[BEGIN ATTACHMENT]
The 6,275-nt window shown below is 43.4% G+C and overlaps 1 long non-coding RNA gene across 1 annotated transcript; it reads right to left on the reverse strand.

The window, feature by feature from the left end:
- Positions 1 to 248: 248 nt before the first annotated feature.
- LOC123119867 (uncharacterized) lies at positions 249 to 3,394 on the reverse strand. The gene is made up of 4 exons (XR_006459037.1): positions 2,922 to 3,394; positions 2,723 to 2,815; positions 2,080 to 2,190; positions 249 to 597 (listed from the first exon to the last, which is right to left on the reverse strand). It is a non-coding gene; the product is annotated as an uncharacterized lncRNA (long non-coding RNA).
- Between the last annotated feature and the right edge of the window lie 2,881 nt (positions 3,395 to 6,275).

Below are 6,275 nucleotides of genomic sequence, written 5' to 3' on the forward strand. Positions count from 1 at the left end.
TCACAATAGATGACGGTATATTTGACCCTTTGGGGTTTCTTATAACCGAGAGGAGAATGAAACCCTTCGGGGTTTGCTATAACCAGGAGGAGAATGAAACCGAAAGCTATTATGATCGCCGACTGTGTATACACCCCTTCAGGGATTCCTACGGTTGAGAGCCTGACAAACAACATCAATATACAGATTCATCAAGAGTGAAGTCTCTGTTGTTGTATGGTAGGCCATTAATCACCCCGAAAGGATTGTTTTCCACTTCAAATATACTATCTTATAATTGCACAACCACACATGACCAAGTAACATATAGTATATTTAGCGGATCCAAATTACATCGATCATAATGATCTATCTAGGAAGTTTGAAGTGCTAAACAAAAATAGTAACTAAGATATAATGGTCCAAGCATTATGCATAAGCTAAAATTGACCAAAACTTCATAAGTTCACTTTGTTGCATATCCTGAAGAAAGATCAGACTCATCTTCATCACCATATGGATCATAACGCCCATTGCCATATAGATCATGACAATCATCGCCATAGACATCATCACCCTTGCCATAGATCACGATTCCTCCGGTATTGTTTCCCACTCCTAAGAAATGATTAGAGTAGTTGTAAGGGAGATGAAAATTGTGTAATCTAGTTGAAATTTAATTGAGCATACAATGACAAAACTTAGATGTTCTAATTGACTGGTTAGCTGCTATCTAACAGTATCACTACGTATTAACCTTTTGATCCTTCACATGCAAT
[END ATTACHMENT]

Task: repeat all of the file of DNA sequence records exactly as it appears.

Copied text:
The 6,275-nt window shown below is 43.4% G+C and overlaps 1 long non-coding RNA gene across 1 annotated transcript; it reads right to left on the reverse strand.

The window, feature by feature from the left end:
- Positions 1 to 248: 248 nt before the first annotated feature.
- LOC123119867 (uncharacterized) lies at positions 249 to 3,394 on the reverse strand. The gene is made up of 4 exons (XR_006459037.1): positions 2,922 to 3,394; positions 2,723 to 2,815; positions 2,080 to 2,190; positions 249 to 597 (listed from the first exon to the last, which is right to left on the reverse strand). It is a non-coding gene; the product is annotated as an uncharacterized lncRNA (long non-coding RNA).
- Between the last annotated feature and the right edge of the window lie 2,881 nt (positions 3,395 to 6,275).

Below are 6,275 nucleotides of genomic sequence, written 5' to 3' on the forward strand. Positions count from 1 at the left end.
TCACAATAGATGACGGTATATTTGACCCTTTGGGGTTTCTTATAACCGAGAGGAGAATGAAACCCTTCGGGGTTTGCTATAACCAGGAGGAGAATGAAACCGAAAGCTATTATGATCGCCGACTGTGTATACACCCCTTCAGGGATTCCTACGGTTGAGAGCCTGACAAACAACATCAATATACAGATTCATCAAGAGTGAAGTCTCTGTTGTTGTATGGTAGGCCATTAATCACCCCGAAAGGATTGTTTTCCACTTCAAATATACTATCTTATAATTGCACAACCACACATGACCAAGTAACATATAGTATATTTAGCGGATCCAAATTACATCGATCATAATGATCTATCTAGGAAGTTTGAAGTGCTAAACAAAAATAGTAACTAAGATATAATGGTCCAAGCATTATGCATAAGCTAAAATTGACCAAAACTTCATAAGTTCACTTTGTTGCATATCCTGAAGAAAGATCAGACTCATCTTCATCACCATATGGATCATAACGCCCATTGCCATATAGATCATGACAATCATCGCCATAGACATCATCACCCTTGCCATAGATCACGATTCCTCCGGTATTGTTTCCCACTCCTAAGAAATGATTAGAGTAGTTGTAAGGGAGATGAAAATTGTGTAATCTAGTTGAAATTTAATTGAGCATACAATGACAAAACTTAGATGTTCTAATTGACTGGTTAGCTGCTATCTAACAGTATCACTACGTATTAACCTTTTGATCCTTCACATGCAAT